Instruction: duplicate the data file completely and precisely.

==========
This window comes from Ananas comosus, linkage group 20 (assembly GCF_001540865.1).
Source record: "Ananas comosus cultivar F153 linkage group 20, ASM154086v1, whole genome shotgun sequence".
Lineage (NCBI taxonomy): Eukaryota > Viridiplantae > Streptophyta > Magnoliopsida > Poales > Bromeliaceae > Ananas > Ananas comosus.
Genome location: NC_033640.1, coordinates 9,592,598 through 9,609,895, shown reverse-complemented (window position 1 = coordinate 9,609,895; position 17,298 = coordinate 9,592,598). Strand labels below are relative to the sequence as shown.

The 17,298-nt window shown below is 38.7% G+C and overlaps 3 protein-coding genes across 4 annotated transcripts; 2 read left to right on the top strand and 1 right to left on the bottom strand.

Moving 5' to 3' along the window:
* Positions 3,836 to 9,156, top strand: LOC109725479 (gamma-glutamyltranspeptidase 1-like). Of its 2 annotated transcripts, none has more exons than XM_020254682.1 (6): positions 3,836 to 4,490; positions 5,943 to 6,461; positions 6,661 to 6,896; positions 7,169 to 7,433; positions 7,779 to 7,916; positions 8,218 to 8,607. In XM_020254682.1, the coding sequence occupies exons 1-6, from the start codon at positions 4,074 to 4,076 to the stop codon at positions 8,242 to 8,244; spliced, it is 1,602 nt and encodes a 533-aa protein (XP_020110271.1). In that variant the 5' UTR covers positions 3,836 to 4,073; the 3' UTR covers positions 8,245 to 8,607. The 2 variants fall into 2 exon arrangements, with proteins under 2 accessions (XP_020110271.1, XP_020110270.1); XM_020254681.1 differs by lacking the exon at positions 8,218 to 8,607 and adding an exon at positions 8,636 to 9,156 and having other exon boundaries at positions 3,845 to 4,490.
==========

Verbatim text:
This window comes from Ananas comosus, linkage group 20 (assembly GCF_001540865.1).
Source record: "Ananas comosus cultivar F153 linkage group 20, ASM154086v1, whole genome shotgun sequence".
Lineage (NCBI taxonomy): Eukaryota > Viridiplantae > Streptophyta > Magnoliopsida > Poales > Bromeliaceae > Ananas > Ananas comosus.
Genome location: NC_033640.1, coordinates 9,592,598 through 9,609,895, shown reverse-complemented (window position 1 = coordinate 9,609,895; position 17,298 = coordinate 9,592,598). Strand labels below are relative to the sequence as shown.

The 17,298-nt window shown below is 38.7% G+C and overlaps 3 protein-coding genes across 4 annotated transcripts; 2 read left to right on the top strand and 1 right to left on the bottom strand.

Moving 5' to 3' along the window:
* Positions 3,836 to 9,156, top strand: LOC109725479 (gamma-glutamyltranspeptidase 1-like). Of its 2 annotated transcripts, none has more exons than XM_020254682.1 (6): positions 3,836 to 4,490; positions 5,943 to 6,461; positions 6,661 to 6,896; positions 7,169 to 7,433; positions 7,779 to 7,916; positions 8,218 to 8,607. In XM_020254682.1, the coding sequence occupies exons 1-6, from the start codon at positions 4,074 to 4,076 to the stop codon at positions 8,242 to 8,244; spliced, it is 1,602 nt and encodes a 533-aa protein (XP_020110271.1). In that variant the 5' UTR covers positions 3,836 to 4,073; the 3' UTR covers positions 8,245 to 8,607. The 2 variants fall into 2 exon arrangements, with proteins under 2 accessions (XP_020110271.1, XP_020110270.1); XM_020254681.1 differs by lacking the exon at positions 8,218 to 8,607 and adding an exon at positions 8,636 to 9,156 and having other exon boundaries at positions 3,845 to 4,490.